If the baby rejects formula you may try mixing it with breast milk. I generally didn’t mix it since my first baby didn’t mind the taste of formula and I didn’t want to waste breast milk in case my baby didn’t finish the bottle of formula/breast milk mix. With my first baby I didn’t start mixing it until I didn’t have enough breast milk and had to start supplementing with formula. With my second baby I'm going on 7 months and she hasn't had any formula yet.
Transition to Sippy Cup
There is not an exact time that is right to transition to a cup or sippy cup and it will depend on the baby. “When babies are able to sit up by themselves without using their hands for support (usually between six and eight months)” they are generally able to start using a sippy cup themselves. Many breastfeeding mothers may never give the baby a bottle and simply transition to a sippy cup (Sears 235). I started giving my baby girl a sippy cup with a water/juice mix around 7 months to help her learn how to use one. She didn't really drink much from it but I just want her to get use to the sippy cup so she'll be ready if and when I need to fully transition her.
I breastfed my first baby for the first six months although I did not breastfeed exclusively. I bottle fed my first baby with breast milk and also supplemented with formula. For more information, on whether to combine bottle feeding with breastfeeding, please refer to the “Breastfeeding: To or Not To?” article. I did not have to worry about weaning my first baby from breastfeeding since it occurred naturally for my baby and me. I gradually fed my baby more bottles and the more bottles I fed him the less breast milk I produced and thus the more formula he drank from a bottle. With my second baby, she is 7 months old and has only had breast milk. She primarily breastfeeds although we do occasionally give her a bottle with breast milk to make sure she is able to take one. I do not have a set date in mind when I plan to wean her from breastfeeding. I think I'll just know when both her and I are ready and as of now, neither of us are ready.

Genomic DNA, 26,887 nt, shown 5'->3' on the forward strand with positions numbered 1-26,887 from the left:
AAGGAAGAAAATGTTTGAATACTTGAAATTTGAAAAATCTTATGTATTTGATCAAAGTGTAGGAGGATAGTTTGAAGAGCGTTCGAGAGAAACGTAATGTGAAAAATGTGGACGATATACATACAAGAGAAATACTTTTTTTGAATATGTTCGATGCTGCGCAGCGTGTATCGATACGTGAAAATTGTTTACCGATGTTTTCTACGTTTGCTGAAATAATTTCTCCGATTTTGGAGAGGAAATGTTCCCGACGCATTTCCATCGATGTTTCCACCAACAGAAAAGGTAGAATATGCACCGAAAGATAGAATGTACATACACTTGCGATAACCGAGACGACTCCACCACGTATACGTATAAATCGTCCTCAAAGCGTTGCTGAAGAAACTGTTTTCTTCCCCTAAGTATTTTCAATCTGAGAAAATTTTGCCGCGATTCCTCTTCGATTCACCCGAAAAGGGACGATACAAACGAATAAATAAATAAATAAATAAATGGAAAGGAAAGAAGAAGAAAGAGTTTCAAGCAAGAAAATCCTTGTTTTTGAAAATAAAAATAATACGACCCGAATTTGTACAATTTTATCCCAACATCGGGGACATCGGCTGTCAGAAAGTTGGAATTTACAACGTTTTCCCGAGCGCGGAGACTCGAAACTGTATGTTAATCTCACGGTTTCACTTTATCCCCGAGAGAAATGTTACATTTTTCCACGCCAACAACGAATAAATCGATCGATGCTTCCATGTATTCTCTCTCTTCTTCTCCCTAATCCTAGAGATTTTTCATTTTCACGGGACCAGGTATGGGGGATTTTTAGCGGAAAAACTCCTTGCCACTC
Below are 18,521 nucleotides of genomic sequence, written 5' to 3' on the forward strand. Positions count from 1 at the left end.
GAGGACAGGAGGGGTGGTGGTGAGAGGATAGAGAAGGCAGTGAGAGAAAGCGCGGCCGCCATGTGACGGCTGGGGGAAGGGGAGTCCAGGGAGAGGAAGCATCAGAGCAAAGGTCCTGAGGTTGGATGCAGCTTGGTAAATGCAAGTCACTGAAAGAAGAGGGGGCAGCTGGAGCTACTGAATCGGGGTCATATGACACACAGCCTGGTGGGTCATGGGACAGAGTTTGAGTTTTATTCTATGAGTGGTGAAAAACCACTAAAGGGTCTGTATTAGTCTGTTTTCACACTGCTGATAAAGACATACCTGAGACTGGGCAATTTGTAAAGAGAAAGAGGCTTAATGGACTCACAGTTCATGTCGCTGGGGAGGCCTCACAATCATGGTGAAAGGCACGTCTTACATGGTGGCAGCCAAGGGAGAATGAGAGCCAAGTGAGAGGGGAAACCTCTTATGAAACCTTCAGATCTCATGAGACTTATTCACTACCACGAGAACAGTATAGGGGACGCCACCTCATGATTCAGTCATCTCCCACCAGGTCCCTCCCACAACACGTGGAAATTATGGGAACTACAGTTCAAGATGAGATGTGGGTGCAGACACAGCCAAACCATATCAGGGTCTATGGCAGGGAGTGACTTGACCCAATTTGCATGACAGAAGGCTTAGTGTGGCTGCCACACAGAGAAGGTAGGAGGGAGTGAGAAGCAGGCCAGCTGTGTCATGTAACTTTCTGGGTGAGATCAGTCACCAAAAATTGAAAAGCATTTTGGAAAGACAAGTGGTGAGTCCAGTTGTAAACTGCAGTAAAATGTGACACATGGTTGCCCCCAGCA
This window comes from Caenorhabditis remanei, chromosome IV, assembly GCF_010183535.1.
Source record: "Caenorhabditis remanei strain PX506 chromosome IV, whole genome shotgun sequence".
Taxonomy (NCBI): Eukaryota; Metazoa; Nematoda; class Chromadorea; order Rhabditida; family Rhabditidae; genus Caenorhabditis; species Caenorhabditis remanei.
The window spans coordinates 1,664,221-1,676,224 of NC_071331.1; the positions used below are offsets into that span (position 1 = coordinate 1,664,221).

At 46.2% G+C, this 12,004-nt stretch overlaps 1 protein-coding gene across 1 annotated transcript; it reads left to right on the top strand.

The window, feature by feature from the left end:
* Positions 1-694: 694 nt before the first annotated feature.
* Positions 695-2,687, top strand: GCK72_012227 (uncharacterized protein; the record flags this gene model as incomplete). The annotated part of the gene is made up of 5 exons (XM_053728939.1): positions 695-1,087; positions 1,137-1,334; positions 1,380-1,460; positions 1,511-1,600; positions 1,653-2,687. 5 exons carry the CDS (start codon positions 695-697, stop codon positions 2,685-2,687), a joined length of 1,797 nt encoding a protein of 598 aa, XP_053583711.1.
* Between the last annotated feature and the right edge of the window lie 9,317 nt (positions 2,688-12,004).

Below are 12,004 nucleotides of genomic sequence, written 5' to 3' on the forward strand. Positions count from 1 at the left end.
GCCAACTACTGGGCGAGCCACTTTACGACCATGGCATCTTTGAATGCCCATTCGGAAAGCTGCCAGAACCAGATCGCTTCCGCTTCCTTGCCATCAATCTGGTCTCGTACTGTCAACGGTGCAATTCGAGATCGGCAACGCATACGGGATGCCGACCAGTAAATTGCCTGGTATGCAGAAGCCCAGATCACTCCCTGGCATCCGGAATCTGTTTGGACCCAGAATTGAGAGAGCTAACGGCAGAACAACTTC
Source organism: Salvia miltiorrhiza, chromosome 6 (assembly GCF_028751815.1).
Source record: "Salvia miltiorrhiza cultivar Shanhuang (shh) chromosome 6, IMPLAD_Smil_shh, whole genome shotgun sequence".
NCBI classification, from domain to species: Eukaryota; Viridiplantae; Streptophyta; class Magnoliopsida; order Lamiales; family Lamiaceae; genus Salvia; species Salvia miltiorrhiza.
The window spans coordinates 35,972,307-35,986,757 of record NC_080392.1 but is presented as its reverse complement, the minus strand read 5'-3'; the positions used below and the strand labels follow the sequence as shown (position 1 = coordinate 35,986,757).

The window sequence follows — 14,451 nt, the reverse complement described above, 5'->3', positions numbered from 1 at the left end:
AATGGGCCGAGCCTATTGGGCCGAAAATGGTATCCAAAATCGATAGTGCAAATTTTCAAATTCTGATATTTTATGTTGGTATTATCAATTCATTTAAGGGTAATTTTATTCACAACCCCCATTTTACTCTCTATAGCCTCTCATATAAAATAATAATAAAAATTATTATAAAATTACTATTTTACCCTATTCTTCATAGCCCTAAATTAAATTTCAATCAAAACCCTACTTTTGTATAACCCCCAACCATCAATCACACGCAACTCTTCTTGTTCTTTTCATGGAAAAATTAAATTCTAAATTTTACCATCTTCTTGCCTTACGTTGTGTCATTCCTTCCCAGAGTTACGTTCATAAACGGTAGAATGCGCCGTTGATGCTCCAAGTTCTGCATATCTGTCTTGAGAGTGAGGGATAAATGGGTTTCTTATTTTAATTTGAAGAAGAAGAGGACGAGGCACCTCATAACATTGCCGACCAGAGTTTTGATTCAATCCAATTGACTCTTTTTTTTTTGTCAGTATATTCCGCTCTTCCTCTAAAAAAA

Wean When Ready
As with everything, you have to do what is right for you and your baby. Breastfeeding your baby is not just a means of providing your baby with nutrition; it is a special bonding time for both you and your baby. When the time is right for you and your baby to wean from breastfeeding, you may want to substitute the breastfeeding time with additional cuddle time such as reading a story together. No matter when you decide the time is right, I would do it gradually. You will know what is right for you and your baby. Good luck and remember to treasure the time together; it goes way too fast.
Galson, Steven K. “Surgeon General’s Perspectives: The Status of Breastfeeding Today.” Public
Health Reports 124 (May-June 2009). 8 Nov. 2009 <http://www.publichealthreports.org>.
Gerber. “Transitioning from Breast Milk to Formula.” 8 Nov. 2009
Greene, Alan M.D., and Cheryl Greene. “Breast to Bottle – Nipple to Cup.” drgreene.com. 8 Nov. 2009.
Hogg, Tracy and Melinda Blau. Secrets of the Baby Whisperer: How to Calm, Connect, and
Communicate with Your Baby. New York: Ballantine, 2001.
La Leche League “How Do I Wean My Baby?” La Leche League International. 4 Feb 2010
Sears, William M.D., Martha Sears, R.N., Robert Sears, M.D. and James Sears, M.D. The Baby Book:
Everything You Need to Know About Your Baby - From Birth to Age Two. New York: Little, 2003.
Last Updated: June 2011; February 2010